The warring factions inside WBAI include more than a dozen groups across the ethnic and politically left-leaning spectrum. From the various Hispanic groups, Gay and Lesbian activists, numerous Black perspectives, Asian and Pacific Islanders, Hip-Hoppers, old school and old style Rockers and, Caribbean activists, the station does offer an interesting mix of views. Yet, at the same time these very same voices want more air-time from an outlet with limited air space.

Also on the scene is a loose mix of broadcast professionals, some affiliated, some not, with the numerous factions inside WBAI. This grouping is largely independent of the numerous factions. Undaunted, this group continues in working overtime to make the Pacifica station one of New York’s most interesting, diverse and, competitive outlets.

One other and, currently the dominant, group is made up mostly of non-broadcasters. They are largely activists, community organizers and, ideologues, who care neither about ratings from Arbitron, nor so it seems, future audience growth. Preaching to the already converted, they call themselves the Justice and Unity Coalition.

Members of the J-U-C, as they are also known, include noted civil attorneys, peace activists and, some members of the local clergy. The J-U-C also has a strange, but politically potent, alliance with the Brooklyn-based December Fourth Movement. That is the same group which had ties to the late and controversial figure, Khalid Abdul-Muhammad. Expelled from the Nation of Islam in 1994, Muhammad was the main driving force behind the controversial, and some would argue, racist, Million Youth March in Harlem in the late 1990’s.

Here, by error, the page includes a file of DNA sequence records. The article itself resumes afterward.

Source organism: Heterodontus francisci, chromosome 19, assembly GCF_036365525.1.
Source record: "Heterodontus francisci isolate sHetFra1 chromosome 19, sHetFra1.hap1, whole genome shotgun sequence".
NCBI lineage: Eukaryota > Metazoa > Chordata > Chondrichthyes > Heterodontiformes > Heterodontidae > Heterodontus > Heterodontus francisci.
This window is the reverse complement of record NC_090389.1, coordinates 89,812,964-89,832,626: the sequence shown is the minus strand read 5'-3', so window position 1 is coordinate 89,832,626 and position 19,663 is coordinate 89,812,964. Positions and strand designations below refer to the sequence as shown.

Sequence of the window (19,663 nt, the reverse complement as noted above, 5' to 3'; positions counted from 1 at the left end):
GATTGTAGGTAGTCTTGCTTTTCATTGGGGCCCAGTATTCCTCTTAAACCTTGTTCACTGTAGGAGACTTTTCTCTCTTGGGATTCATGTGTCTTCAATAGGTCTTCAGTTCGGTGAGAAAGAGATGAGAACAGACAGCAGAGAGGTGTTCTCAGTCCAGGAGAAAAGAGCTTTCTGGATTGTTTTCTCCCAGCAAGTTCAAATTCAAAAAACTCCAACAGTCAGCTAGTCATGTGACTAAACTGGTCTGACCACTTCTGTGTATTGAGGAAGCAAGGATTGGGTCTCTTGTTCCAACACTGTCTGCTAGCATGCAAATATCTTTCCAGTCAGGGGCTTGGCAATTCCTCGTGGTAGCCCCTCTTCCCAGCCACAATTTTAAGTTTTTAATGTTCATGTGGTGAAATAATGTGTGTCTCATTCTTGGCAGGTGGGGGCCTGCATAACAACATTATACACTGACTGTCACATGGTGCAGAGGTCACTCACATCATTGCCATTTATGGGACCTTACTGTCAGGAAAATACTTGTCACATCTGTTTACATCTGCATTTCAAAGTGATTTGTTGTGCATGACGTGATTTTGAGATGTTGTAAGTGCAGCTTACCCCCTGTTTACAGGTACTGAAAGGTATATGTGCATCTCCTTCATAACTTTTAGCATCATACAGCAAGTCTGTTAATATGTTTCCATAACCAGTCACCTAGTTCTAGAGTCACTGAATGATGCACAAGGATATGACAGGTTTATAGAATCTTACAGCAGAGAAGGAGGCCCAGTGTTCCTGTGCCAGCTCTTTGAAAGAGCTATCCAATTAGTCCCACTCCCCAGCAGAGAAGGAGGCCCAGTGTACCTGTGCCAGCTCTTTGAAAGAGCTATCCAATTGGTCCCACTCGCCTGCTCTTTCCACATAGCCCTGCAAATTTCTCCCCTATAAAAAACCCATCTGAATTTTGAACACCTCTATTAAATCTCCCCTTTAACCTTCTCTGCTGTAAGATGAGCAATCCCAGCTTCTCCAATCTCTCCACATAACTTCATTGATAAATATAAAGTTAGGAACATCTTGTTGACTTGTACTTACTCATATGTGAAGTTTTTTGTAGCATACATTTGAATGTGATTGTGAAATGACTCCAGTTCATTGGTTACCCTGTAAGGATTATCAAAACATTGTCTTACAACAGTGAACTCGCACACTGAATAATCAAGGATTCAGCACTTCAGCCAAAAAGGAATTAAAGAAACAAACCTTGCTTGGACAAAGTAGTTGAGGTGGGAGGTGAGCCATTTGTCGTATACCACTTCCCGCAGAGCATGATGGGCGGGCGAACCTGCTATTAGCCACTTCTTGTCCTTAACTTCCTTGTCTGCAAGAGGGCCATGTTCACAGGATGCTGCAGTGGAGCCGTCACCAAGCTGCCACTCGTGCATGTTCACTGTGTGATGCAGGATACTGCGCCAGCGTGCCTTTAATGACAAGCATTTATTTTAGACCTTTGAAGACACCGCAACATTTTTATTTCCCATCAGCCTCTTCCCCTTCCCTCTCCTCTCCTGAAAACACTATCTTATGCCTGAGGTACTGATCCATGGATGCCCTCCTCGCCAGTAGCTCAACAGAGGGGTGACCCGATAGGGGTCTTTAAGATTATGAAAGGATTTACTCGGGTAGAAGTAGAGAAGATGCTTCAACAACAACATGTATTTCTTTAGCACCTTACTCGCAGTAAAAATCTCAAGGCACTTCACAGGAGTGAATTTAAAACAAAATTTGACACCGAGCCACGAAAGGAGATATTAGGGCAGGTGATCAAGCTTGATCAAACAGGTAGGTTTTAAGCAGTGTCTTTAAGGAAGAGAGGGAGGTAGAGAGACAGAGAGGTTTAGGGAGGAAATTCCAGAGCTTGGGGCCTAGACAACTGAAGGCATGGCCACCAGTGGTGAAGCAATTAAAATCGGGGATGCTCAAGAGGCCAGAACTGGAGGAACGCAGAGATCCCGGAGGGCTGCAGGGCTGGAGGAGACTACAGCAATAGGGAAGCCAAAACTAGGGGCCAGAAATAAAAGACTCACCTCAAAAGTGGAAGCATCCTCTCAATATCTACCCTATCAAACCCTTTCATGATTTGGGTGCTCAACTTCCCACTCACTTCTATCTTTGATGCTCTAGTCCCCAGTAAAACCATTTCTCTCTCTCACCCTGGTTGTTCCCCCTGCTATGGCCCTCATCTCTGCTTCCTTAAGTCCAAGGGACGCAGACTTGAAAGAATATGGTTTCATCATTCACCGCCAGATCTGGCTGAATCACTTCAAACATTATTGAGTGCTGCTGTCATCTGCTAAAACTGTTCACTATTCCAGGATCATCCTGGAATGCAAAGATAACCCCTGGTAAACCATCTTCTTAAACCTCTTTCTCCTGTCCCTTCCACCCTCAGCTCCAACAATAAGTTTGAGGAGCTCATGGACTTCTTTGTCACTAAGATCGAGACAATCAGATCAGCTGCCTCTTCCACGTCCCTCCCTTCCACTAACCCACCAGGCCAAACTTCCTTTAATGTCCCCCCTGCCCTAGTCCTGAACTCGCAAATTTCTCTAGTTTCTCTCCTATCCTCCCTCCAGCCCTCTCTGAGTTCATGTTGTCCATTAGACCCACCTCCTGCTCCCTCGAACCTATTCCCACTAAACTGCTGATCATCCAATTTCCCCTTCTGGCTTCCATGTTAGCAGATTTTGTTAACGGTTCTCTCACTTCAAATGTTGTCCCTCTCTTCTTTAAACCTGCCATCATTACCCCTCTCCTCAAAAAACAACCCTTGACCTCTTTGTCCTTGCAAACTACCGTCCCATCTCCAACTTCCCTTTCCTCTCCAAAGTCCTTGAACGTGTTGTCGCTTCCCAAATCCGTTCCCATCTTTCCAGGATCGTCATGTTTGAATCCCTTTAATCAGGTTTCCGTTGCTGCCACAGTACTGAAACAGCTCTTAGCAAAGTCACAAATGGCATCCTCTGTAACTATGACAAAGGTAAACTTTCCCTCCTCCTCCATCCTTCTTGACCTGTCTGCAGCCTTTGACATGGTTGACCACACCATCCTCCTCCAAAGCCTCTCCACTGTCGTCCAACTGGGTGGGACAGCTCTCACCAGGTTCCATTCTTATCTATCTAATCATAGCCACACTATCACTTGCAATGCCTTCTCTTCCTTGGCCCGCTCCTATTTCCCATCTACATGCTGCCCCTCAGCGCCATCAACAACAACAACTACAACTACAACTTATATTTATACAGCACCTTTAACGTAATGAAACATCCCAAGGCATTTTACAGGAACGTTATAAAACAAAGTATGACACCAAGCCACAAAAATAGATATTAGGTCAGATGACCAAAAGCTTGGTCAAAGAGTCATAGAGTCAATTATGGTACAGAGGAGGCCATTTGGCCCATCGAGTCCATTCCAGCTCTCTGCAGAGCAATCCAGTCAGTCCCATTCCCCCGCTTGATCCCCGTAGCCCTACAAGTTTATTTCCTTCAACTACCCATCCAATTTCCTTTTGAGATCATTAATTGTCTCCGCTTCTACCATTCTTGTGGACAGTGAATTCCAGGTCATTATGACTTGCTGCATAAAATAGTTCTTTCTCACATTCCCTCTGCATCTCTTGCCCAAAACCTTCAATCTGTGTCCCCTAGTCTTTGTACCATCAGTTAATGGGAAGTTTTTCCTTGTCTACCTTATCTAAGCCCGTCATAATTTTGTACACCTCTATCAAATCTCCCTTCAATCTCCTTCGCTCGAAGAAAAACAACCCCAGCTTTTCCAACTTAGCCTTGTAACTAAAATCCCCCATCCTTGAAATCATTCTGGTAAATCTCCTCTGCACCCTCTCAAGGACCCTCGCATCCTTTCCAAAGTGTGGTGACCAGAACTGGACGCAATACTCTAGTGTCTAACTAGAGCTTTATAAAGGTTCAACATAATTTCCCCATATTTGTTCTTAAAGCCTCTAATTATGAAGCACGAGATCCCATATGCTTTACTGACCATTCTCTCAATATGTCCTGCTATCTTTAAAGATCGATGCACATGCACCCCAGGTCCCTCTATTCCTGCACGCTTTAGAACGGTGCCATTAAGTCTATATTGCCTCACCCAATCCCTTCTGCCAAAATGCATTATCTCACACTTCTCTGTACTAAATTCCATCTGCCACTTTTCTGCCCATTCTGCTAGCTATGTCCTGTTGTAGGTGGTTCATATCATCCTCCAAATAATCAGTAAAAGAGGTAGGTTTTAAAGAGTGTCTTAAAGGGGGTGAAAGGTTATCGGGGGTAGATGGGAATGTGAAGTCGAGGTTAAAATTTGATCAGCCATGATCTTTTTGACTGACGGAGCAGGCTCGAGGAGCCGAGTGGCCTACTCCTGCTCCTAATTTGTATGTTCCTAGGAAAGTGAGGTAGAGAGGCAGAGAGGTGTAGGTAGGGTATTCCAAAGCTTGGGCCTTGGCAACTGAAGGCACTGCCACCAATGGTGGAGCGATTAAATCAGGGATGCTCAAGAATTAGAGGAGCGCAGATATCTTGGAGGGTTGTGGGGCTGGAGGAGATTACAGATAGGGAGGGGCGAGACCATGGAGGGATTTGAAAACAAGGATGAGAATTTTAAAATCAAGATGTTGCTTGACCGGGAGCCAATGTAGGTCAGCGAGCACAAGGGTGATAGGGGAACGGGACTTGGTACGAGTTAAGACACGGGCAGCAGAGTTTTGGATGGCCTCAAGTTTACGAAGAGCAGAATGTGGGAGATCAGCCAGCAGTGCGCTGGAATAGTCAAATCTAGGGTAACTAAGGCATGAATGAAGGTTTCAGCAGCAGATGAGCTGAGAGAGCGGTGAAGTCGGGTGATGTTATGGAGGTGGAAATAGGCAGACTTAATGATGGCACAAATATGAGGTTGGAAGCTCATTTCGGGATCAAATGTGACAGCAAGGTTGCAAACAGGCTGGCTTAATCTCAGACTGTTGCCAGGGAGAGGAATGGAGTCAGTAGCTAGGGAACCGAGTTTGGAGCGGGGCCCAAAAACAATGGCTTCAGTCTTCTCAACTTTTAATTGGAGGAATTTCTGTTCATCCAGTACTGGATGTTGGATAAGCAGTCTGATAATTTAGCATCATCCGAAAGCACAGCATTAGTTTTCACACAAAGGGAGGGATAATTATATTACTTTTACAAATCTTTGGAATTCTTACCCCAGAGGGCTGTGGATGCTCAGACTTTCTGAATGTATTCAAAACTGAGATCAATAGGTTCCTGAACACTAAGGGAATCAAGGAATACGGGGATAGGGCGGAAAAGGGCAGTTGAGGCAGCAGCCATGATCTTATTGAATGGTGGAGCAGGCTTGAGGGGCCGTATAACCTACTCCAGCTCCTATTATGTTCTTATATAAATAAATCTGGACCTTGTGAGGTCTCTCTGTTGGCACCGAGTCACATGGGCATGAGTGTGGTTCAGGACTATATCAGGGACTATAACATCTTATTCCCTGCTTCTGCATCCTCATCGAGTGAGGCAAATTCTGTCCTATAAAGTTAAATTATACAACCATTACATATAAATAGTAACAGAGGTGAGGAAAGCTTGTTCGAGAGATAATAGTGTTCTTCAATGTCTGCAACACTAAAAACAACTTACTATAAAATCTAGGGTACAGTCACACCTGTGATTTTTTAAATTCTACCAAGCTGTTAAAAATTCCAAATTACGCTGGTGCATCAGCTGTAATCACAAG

Along with playing the race card, members of the J-U-C have been accused of operating a political organization inside the Pacifica network, as a kind of government-in-waiting. As of this writing, it is the J-U-C that is in charge, largely, of funding, programming and many of the management decisions inside both WBAI and Pacifica.

However the picture is not all dark. There is hope on the horizon in spite of the numerous obstacles for the station with the infusion of new faces and new ideas. The new General Manager is Robert Scott Adams, who has been on-board since last November. Adams comes with an impressive broadcasting resume that includes, turning the Atlanta-based WCLK-FM into one of that city’s more competitive non-commercial stations. A radio veteran for over 30 years, Adams, who is the fifth WBAI G.M. in seven years, has found his new job formidable in making long-overdue changes to programming and staff. Those obstacles are what some would characterize as ‘a stubborn’ and nearly ‘unshaken-able culture’ that embraces the status quo. Adams, at this moment has the support of most WBAI staff and, Pacifica’s Greg Guma, who serves as a kind of network CEO and ombudsman. So far, it is slow going for both men on the much needed reforms inside the station. At stake, as many stations go under the control of media conglomerates like Clear-Channel, is the future of a truly independent outlet that has served as the ‘voice of the voiceless’ for over four decades. Also at stake, , is just how narrowly stations like WBAI can define its audience without becoming irrelevant. That battle and the outcome will largely define the future of all non-commercial media in the United States. Stay tuned….